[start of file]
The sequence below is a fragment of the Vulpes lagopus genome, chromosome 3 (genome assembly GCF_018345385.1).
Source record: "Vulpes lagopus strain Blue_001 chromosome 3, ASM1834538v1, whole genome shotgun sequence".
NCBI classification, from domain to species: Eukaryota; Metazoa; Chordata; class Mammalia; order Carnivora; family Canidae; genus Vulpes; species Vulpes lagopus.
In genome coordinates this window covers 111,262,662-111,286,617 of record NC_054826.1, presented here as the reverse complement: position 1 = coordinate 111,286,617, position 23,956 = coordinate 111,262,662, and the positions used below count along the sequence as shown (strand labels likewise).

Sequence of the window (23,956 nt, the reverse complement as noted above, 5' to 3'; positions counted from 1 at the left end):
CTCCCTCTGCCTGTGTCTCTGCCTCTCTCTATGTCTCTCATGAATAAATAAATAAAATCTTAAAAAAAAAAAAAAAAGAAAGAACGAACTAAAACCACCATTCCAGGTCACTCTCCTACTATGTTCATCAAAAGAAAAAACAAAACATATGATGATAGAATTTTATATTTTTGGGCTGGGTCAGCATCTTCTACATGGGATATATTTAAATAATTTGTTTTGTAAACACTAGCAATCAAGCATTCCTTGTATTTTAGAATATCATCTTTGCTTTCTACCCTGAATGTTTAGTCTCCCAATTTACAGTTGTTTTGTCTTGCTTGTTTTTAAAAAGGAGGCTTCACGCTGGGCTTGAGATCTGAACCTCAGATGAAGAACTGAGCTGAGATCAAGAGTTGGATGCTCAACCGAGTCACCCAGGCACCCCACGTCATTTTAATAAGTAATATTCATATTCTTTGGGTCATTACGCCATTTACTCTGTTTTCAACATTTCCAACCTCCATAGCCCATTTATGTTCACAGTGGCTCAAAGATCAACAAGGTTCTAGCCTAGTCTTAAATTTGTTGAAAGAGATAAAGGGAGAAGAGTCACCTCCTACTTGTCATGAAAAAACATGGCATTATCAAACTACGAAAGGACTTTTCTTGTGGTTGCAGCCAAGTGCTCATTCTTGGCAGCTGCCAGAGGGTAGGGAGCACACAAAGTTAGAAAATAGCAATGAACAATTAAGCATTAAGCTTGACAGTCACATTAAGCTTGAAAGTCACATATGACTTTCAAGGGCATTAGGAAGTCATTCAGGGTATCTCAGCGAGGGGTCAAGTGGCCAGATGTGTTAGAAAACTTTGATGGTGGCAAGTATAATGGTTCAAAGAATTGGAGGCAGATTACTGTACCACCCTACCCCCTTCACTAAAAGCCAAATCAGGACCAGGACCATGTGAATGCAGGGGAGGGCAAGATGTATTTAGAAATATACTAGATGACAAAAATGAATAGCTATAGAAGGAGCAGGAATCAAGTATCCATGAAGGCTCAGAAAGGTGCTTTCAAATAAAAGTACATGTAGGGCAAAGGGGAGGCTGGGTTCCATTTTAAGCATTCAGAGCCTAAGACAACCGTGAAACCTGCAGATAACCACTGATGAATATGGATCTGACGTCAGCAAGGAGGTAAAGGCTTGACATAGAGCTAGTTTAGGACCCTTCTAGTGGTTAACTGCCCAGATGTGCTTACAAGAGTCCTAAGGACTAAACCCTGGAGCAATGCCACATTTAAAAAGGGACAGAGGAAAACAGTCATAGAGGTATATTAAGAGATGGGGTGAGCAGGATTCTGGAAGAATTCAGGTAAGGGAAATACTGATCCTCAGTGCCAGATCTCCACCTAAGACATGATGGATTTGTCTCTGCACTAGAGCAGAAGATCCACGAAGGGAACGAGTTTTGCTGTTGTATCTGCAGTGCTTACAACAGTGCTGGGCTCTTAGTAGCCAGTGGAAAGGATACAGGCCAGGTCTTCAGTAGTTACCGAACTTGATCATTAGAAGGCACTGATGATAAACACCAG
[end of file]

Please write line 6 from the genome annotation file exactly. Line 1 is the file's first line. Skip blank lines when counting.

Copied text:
CTCCCTCTGCCTGTGTCTCTGCCTCTCTCTATGTCTCTCATGAATAAATAAATAAAATCTTAAAAAAAAAAAAAAAAGAAAGAACGAACTAAAACCACCATTCCAGGTCACTCTCCTACTATGTTCATCAAAAGAAAAAACAAAACATATGATGATAGAATTTTATATTTTTGGGCTGGGTCAGCATCTTCTACATGGGATATATTTAAATAATTTGTTTTGTAAACACTAGCAATCAAGCATTCCTTGTATTTTAGAATATCATCTTTGCTTTCTACCCTGAATGTTTAGTCTCCCAATTTACAGTTGTTTTGTCTTGCTTGTTTTTAAAAAGGAGGCTTCACGCTGGGCTTGAGATCTGAACCTCAGATGAAGAACTGAGCTGAGATCAAGAGTTGGATGCTCAACCGAGTCACCCAGGCACCCCACGTCATTTTAATAAGTAATATTCATATTCTTTGGGTCATTACGCCATTTACTCTGTTTTCAACATTTCCAACCTCCATAGCCCATTTATGTTCACAGTGGCTCAAAGATCAACAAGGTTCTAGCCTAGTCTTAAATTTGTTGAAAGAGATAAAGGGAGAAGAGTCACCTCCTACTTGTCATGAAAAAACATGGCATTATCAAACTACGAAAGGACTTTTCTTGTGGTTGCAGCCAAGTGCTCATTCTTGGCAGCTGCCAGAGGGTAGGGAGCACACAAAGTTAGAAAATAGCAATGAACAATTAAGCATTAAGCTTGACAGTCACATTAAGCTTGAAAGTCACATATGACTTTCAAGGGCATTAGGAAGTCATTCAGGGTATCTCAGCGAGGGGTCAAGTGGCCAGATGTGTTAGAAAACTTTGATGGTGGCAAGTATAATGGTTCAAAGAATTGGAGGCAGATTACTGTACCACCCTACCCCCTTCACTAAAAGCCAAATCAGGACCAGGACCATGTGAATGCAGGGGAGGGCAAGATGTATTTAGAAATATACTAGATGACAAAAATGAATAGCTATAGAAGGAGCAGGAATCAAGTATCCATGAAGGCTCAGAAAGGTGCTTTCAAATAAAAGTACATGTAGGGCAAAGGGGAGGCTGGGTTCCATTTTAAGCATTCAGAGCCTAAGACAACCGTGAAACCTGCAGATAACCACTGATGAATATGGATCTGACGTCAGCAAGGAGGTAAAGGCTTGACATAGAGCTAGTTTAGGACCCTTCTAGTGGTTAACTGCCCAGATGTGCTTACAAGAGTCCTAAGGACTAAACCCTGGAGCAATGCCACATTTAAAAAGGGACAGAGGAAAACAGTCATAGAGGTATATTAAGAGATGGGGTGAGCAGGATTCTGGAAGAATTCAGGTAAGGGAAATACTGATCCTCAGTGCCAGATCTCCACCTAAGACATGATGGATTTGTCTCTGCACTAGAGCAGAAGATCCACGAAGGGAACGAGTTTTGCTGTTGTATCTGCAGTGCTTACAACAGTGCTGGGCTCTTAGTAGCCAGTGGAAAGGATACAGGCCAGGTCTTCAGTAGTTACCGAACTTGATCATTAGAAGGCACTGATGATAAACACCAG